Editor’s Note: Alice Stewart is a CNN political commentator and former communications director for Ted Cruz’s 2016 presidential campaign. The views expressed in this commentary are her own. View more opinion at CNN.
There’s nothing quite like the White House, but there’s no place like home for departing White House press secretary Sarah Sanders. After more than three years with President Donald Trump, Sanders is leaving Washington to go back home to Arkansas. If the President has his way, Sanders will be the next governor of her state.
Knowing Arkansas and Sanders as I do, I’d say the odds of that happening are … bigly.
In true Trump fashion, the President tweeted of Sanders’ departure at the end of the month, saying that he hopes “she decides to run for Governor of Arkansas,” adding that “she would be fantastic.”
Sanders didn’t address a gubernatorial job but did say the most important job she will ever have is being a mom and “it’s time for us to go home.”
Look, I’ve known Sanders for 15 years. I saw her grow up in the Arkansas Governor’s Mansion when her father, Mike Huckabee, was governor. I’ve worked with her on his presidential campaigns. I can tell you that if anyone were going to make history by being the first female governor of Arkansas, it would be Sarah Huckabee Sanders. (And if any two were going to make history as the first Arkansas father-daughter governors, it would be the Huckabee duo.)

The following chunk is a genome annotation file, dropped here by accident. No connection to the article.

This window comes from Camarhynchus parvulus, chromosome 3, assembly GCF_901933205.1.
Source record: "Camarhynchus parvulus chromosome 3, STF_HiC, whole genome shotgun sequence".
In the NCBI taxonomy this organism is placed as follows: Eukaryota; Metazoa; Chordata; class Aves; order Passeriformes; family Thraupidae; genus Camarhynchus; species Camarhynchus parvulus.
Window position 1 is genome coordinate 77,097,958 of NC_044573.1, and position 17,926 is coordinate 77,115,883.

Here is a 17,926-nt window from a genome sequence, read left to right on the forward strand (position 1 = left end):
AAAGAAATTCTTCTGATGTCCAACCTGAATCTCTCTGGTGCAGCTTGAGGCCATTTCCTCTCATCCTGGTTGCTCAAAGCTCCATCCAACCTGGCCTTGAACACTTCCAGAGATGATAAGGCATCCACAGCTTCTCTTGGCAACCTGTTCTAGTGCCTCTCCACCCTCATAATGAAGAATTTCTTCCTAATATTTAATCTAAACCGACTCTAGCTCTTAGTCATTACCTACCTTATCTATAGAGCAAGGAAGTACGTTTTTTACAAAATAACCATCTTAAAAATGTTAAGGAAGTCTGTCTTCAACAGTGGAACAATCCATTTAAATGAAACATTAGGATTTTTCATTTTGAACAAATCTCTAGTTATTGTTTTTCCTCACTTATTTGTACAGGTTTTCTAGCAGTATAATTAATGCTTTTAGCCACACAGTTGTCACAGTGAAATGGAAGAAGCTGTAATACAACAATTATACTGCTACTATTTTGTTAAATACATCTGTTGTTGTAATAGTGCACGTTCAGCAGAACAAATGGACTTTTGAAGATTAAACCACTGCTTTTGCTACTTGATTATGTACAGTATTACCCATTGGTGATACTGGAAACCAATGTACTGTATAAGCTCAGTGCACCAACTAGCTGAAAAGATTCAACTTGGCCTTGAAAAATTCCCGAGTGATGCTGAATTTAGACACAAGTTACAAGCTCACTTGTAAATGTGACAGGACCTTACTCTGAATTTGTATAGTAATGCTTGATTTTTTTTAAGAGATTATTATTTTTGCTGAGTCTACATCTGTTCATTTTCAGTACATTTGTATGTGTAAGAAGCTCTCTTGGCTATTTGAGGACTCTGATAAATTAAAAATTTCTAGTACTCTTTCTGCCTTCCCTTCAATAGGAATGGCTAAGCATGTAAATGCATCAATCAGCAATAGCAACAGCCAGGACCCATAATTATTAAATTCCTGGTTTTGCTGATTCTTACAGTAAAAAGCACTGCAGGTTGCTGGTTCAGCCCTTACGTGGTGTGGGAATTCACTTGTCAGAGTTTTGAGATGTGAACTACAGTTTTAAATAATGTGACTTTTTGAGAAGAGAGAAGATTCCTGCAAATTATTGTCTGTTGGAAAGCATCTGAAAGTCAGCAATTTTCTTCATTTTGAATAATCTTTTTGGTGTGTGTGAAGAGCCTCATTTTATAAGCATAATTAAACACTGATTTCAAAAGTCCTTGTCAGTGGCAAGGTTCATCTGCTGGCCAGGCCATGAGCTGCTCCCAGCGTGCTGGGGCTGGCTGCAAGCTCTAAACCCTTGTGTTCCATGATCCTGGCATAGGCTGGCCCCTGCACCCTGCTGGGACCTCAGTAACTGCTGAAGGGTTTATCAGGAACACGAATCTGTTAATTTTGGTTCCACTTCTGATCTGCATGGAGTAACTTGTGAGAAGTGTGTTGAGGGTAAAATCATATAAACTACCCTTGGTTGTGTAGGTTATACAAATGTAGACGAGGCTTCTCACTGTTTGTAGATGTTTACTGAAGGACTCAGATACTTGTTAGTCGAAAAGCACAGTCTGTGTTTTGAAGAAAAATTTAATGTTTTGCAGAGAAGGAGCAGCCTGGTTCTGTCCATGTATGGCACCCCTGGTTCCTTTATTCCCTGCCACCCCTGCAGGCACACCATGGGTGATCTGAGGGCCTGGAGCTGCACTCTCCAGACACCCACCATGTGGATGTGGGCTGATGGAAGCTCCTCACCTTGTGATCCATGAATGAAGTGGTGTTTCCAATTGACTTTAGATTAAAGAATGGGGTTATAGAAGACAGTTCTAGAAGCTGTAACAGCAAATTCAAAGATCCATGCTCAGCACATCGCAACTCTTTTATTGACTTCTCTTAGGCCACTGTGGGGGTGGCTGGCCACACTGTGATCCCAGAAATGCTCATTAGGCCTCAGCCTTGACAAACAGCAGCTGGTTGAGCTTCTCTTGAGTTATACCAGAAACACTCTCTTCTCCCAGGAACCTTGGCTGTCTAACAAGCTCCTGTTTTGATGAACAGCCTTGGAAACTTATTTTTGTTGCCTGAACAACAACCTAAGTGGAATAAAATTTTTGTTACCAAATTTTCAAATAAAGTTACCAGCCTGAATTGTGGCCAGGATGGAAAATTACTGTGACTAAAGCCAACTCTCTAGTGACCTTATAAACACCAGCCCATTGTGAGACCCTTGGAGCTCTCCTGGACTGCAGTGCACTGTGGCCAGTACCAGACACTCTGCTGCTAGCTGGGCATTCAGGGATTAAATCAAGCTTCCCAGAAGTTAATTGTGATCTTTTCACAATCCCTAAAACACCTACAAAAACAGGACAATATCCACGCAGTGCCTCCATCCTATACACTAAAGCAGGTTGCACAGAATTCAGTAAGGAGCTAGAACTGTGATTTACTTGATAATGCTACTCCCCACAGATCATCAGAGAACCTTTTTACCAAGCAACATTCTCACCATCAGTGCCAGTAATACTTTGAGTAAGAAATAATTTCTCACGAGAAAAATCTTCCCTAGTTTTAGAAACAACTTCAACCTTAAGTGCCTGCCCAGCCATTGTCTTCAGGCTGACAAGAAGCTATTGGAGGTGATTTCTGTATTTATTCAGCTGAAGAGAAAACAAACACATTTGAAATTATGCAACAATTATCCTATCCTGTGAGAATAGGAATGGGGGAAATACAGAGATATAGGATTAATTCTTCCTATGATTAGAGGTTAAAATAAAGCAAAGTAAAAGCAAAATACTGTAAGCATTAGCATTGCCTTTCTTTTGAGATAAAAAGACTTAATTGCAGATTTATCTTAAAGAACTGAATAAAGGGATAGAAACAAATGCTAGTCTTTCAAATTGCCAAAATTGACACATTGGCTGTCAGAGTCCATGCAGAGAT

Even Arkansas Democratic Party Chairman Michael John Gray admitted to me Thursday that Sanders would likely be one of the front-running candidates, given her name recognition.
Then there’s the fact that her name on the ticket would attract national attention and be a tremendous fundraising opportunity for the Democratic candidate. Having Sanders in the race would generate donor interest from Trump critics outside Arkansas.
Arkansas Republican Party Chairman Doyle Webb told me just after the news broke of Sanders’ departure that she would be welcomed back home with open arms, adding he’s proud of the job she has done for Trump and looks forward to her future in Arkansas.
Now is as good a time as any to address the elephant in the room: credibility. Sanders admitted she gave reporters baseless information about the firing of FBI Director James Comey. According to the Mueller report, she said the comment was “not founded on anything.”
That, coupled with the fact there has been no press briefing in three months, has prompted criticism from the media and calls for her to step down from critics. Her time as press secretary has been described as a “tumultuous tenure.”
Let me be the first to tell you that her job in the White House doesn’t define Sanders and won’t haunt her in Arkansas.
There are three reasons: Mike Huckabee was a popular state leader. Trump won the state by 27 points in 2016.
And Arkansas is ruby red – meaning Democrats generally face an uphill battle in statewide elections.
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If Sanders were to decide to run for governor in 2022 to replace Republican Gov. Asa Hutchinson, it would certainly shake up a Republican primary. Arkansas Attorney General Leslie Rutledge and Lt. Gov. Tim Griffin have discussed a run.
Both are popular, have statewide appeal and can raise money. But Sanders would have all that, along with a likely Trump endorsement. That would carry a lot of weight in Arkansas.
Who knows? Sanders may not run for governor of Arkansas. But it’s safe to say, if the last three years have taught us anything, that anything is possible in politics.